Born in Somerset in 1926, Morris joined the Army in 1943, serving as an intelligence officer in Palestine before returning to read English at Oxford.

In 1949 he arrived in London to take a course in Arabic, moving into a room in a house close to Madame Tussauds.

Living in the same house was Elizabeth, a tea-planter’s daughter, who had just emerged from a broken engagement and was working as a secretary to Maxwell Ayrton, a leading architect.

In the misery of his sexual uncertainty, Morris felt himself in ‘a remote and eerie capsule’. But after meeting Elizabeth, he found himself enjoying ‘one particular love of an intensity so different from all the rest, on a plane of experience so mysterious, and of a texture so rich, that it overrode from the start all my sexual ambiguities and acted like a key to the latch of my conundrum’.

James and Elizabeth were ‘so instantly, utterly, improbably and permanently attuned to one another that we might have been brother and sister.

‘I would not say there were no secrets at all between us, for every human being, I think, has a right to a locked corner in the mind; but most of our thoughts were shared, and often we need not translate them into words.

‘We loved each other’s company so much that I often went with her to her office in Hampstead, just for the pleasure of the bus ride.’

There were, of course, occasional spats in the years when Jan was still James and they were married. Once Elizabeth threw a saucepan at him, and on a train journey to Windsor she slapped his face. But they were soulmates.

Morris describes as ‘the happiest moments of my existence’ arriving home from a faraway trip and meeting Elizabeth ‘in the forecourt of Terminal 3 (to be) exalted again in our friendship’.

Their children were born from that same deep love. Morris wrote: ‘In performing the sexual act with Elizabeth, I felt I was consummating a trust, with luck giving ourselves the incomparable gift of children; and she on her side, obeying some mystic alchemy.’

The marriage ‘had no right to work, yet it worked like a dream, living testimony, one might say, to the power of . . . love in its purest sense over everything else’.

People, she said, were often baffled by its nature but it was never strange to her.

Morris hid nothing of his dilemma from Elizabeth and she fully understood the battle he was fighting inside — and that, as Morris says, ‘through each year, my every instinct seemed to become more feminine’.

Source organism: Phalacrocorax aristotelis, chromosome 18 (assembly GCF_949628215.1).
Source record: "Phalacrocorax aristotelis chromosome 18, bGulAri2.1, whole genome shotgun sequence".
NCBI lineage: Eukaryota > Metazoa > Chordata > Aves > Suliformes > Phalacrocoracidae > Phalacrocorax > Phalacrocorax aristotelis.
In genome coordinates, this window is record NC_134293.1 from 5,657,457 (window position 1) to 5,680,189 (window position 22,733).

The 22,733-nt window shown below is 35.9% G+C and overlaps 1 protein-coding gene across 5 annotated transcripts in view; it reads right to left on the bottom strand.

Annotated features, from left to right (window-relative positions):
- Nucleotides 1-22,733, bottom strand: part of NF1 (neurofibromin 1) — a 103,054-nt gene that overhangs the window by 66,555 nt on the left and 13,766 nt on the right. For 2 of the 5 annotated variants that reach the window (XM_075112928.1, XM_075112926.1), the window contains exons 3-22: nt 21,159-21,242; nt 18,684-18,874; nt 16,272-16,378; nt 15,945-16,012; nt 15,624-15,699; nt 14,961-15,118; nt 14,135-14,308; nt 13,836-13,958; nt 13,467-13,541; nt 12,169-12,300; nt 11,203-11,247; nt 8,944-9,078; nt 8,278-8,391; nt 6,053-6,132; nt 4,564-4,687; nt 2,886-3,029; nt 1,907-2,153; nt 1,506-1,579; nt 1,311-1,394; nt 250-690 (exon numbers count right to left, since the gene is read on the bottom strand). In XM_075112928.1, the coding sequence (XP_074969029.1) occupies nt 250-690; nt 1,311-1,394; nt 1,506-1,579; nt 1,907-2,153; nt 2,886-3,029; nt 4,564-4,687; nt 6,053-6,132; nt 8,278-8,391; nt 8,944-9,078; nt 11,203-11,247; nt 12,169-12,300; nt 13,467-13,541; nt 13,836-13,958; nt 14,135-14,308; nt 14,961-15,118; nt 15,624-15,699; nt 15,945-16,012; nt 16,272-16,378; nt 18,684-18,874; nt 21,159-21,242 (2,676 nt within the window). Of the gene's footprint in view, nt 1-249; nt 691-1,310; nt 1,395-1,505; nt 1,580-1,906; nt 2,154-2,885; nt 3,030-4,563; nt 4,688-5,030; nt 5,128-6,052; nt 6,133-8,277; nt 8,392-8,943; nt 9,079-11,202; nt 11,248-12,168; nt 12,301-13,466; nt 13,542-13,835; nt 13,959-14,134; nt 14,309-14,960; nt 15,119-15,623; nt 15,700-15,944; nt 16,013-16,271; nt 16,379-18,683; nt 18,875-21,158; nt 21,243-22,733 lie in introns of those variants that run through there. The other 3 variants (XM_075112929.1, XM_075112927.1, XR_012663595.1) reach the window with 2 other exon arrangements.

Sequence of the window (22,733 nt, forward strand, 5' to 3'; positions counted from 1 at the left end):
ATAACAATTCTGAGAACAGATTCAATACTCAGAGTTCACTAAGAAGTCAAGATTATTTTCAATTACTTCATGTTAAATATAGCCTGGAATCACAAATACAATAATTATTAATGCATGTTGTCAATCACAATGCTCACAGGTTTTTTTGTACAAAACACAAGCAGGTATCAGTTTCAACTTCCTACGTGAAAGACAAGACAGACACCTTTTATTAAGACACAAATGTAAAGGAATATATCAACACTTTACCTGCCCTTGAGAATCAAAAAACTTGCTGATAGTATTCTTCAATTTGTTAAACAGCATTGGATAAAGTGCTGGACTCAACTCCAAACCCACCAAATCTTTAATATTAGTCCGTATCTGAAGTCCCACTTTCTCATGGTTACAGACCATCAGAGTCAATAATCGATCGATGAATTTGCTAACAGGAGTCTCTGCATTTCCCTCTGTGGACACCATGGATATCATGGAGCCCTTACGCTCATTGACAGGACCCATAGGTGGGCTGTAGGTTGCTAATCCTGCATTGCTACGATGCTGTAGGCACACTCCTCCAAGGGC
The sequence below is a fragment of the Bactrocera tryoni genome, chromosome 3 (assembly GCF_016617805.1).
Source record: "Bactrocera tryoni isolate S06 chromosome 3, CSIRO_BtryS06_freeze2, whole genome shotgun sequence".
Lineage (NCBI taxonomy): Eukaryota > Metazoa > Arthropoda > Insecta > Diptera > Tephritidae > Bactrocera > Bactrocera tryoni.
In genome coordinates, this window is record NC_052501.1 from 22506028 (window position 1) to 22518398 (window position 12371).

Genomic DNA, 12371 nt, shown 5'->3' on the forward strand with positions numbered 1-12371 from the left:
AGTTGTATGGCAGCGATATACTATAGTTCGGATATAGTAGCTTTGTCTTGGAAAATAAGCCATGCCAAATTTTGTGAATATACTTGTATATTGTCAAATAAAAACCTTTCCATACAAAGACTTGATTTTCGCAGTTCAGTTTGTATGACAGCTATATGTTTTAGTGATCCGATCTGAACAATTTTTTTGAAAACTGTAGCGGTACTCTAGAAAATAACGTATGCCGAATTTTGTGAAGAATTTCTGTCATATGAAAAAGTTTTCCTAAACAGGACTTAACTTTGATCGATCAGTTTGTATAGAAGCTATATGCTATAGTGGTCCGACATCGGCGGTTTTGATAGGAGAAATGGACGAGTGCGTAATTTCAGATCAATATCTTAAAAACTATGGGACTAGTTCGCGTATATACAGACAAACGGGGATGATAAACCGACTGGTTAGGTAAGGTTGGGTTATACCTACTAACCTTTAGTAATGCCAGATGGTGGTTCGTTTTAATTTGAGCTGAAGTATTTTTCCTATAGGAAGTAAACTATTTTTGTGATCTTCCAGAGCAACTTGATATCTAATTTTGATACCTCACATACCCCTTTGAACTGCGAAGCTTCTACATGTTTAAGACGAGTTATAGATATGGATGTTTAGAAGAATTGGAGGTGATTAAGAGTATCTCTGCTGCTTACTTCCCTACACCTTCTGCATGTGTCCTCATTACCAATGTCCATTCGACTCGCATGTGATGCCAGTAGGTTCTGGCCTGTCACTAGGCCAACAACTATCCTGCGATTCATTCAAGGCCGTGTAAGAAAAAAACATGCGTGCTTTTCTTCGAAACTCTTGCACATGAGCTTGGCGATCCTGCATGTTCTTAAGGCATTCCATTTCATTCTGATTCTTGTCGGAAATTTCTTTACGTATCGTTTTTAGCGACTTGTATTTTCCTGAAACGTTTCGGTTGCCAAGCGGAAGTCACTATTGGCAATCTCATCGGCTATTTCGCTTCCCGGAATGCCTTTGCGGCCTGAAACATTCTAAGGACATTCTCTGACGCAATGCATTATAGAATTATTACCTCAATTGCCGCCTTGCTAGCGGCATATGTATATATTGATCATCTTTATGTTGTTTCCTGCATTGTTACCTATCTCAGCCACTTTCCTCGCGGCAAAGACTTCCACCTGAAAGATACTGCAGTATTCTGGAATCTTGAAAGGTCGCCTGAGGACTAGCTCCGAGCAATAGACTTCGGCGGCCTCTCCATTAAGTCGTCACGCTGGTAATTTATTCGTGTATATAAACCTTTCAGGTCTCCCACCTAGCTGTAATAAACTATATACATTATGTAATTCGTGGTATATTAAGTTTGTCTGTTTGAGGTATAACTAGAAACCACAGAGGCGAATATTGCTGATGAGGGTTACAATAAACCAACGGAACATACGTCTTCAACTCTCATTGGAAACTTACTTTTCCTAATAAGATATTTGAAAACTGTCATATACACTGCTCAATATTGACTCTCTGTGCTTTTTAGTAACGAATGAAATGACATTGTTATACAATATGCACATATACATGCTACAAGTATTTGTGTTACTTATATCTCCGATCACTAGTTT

All this time, Morris was making his mark as a journalist.

In 1953 The Times sent him to accompany Sir Edmund Hillary on his ascent of Everest. Morris preserved his scoop by hurrying down the mountain and wiring a coded message to the news desk: ‘Snow conditions bad stop advanced base abandoned yesterday stop awaiting improvement.’

The story appeared on the front page the morning Elizabeth II was crowned Queen, prompting a rival newspaper’s headline on the coronation: ‘All this and Everest too.’

Morris began writing the Pax Britannica trilogy as a man but by the time she finished it, she was a woman. She had begun transitioning in 1964 but had to travel to Morocco for surgery because doctors in Britain refused unless Morris and Elizabeth divorced —something that at the time the writer was not prepared to do.

Elizabeth was loyal and steadfast and family life continued much as it had before. James, now Jan, wrote brilliant travel books — her cultural history of Venice drew international attention to the rotting city — but Conundrum, although a bestseller, left friends and critics unsure.

For her part, Morris said nothing much changed, certainly not in rural Wales, and no one batted an eyelid. ‘I put it down to kindness,’ she said this year. ‘Just that.’

Even death will not separate the couple. They have made arrangements to lie side by side by their house on the River Dwyfor.

The wording on the single headstone is already decided: ‘Here are two friends at the end of one life.’